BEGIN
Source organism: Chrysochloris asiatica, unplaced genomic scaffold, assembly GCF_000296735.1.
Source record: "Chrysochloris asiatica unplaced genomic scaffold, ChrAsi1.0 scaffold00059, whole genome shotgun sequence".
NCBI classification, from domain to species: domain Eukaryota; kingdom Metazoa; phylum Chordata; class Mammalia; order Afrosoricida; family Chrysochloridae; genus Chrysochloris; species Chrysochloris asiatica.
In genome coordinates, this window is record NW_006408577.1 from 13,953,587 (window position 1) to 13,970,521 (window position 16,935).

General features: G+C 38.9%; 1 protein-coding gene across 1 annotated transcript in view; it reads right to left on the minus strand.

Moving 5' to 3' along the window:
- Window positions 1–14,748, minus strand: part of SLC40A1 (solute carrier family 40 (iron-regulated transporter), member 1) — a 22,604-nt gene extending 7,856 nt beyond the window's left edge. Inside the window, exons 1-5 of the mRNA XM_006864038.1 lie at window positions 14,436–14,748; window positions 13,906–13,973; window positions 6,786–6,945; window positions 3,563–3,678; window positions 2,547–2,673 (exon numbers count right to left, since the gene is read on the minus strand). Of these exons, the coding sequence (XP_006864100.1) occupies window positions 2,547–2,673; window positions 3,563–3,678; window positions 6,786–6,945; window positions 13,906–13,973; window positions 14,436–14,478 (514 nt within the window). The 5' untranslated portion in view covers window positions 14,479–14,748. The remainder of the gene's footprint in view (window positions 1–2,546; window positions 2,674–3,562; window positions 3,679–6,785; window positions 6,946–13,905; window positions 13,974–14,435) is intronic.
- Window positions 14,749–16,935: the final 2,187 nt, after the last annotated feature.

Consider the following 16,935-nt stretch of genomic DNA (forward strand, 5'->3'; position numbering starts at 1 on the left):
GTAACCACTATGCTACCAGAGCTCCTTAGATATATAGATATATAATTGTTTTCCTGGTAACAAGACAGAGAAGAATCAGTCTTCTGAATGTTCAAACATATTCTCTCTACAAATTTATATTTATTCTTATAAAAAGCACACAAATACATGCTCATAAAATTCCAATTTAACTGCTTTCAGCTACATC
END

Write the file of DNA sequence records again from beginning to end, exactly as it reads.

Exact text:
Source organism: Chrysochloris asiatica, unplaced genomic scaffold, assembly GCF_000296735.1.
Source record: "Chrysochloris asiatica unplaced genomic scaffold, ChrAsi1.0 scaffold00059, whole genome shotgun sequence".
NCBI classification, from domain to species: domain Eukaryota; kingdom Metazoa; phylum Chordata; class Mammalia; order Afrosoricida; family Chrysochloridae; genus Chrysochloris; species Chrysochloris asiatica.
In genome coordinates, this window is record NW_006408577.1 from 13,953,587 (window position 1) to 13,970,521 (window position 16,935).

General features: G+C 38.9%; 1 protein-coding gene across 1 annotated transcript in view; it reads right to left on the minus strand.

Moving 5' to 3' along the window:
- Window positions 1–14,748, minus strand: part of SLC40A1 (solute carrier family 40 (iron-regulated transporter), member 1) — a 22,604-nt gene extending 7,856 nt beyond the window's left edge. Inside the window, exons 1-5 of the mRNA XM_006864038.1 lie at window positions 14,436–14,748; window positions 13,906–13,973; window positions 6,786–6,945; window positions 3,563–3,678; window positions 2,547–2,673 (exon numbers count right to left, since the gene is read on the minus strand). Of these exons, the coding sequence (XP_006864100.1) occupies window positions 2,547–2,673; window positions 3,563–3,678; window positions 6,786–6,945; window positions 13,906–13,973; window positions 14,436–14,478 (514 nt within the window). The 5' untranslated portion in view covers window positions 14,479–14,748. The remainder of the gene's footprint in view (window positions 1–2,546; window positions 2,674–3,562; window positions 3,679–6,785; window positions 6,946–13,905; window positions 13,974–14,435) is intronic.
- Window positions 14,749–16,935: the final 2,187 nt, after the last annotated feature.

Consider the following 16,935-nt stretch of genomic DNA (forward strand, 5'->3'; position numbering starts at 1 on the left):
GTAACCACTATGCTACCAGAGCTCCTTAGATATATAGATATATAATTGTTTTCCTGGTAACAAGACAGAGAAGAATCAGTCTTCTGAATGTTCAAACATATTCTCTCTACAAATTTATATTTATTCTTATAAAAAGCACACAAATACATGCTCATAAAATTCCAATTTAACTGCTTTCAGCTACATC